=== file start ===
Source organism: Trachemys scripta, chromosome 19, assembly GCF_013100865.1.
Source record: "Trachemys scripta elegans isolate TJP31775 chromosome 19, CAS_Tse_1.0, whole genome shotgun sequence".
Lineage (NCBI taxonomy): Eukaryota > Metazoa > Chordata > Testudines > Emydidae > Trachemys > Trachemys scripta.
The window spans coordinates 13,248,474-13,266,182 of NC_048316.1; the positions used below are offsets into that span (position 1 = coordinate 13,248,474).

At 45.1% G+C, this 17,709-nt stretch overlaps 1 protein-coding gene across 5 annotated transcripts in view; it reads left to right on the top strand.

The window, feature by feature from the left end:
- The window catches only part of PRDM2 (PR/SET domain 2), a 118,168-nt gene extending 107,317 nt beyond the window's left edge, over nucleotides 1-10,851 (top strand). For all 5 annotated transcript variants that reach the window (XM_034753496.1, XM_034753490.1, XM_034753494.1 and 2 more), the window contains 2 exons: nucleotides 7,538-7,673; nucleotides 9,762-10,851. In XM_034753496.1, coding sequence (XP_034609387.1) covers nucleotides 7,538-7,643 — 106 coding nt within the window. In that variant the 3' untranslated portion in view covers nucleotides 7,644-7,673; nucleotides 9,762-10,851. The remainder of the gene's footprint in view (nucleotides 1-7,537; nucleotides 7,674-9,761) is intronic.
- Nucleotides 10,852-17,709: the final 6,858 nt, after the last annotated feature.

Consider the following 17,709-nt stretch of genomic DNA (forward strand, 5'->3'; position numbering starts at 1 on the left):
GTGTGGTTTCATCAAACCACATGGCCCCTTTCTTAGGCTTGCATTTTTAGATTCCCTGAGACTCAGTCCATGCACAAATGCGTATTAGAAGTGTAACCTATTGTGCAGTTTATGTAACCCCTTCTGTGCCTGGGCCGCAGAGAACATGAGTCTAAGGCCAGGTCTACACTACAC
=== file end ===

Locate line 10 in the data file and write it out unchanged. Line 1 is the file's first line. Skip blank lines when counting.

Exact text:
GTGTGGTTTCATCAAACCACATGGCCCCTTTCTTAGGCTTGCATTTTTAGATTCCCTGAGACTCAGTCCATGCACAAATGCGTATTAGAAGTGTAACCTATTGTGCAGTTTATGTAACCCCTTCTGTGCCTGGGCCGCAGAGAACATGAGTCTAAGGCCAGGTCTACACTACAC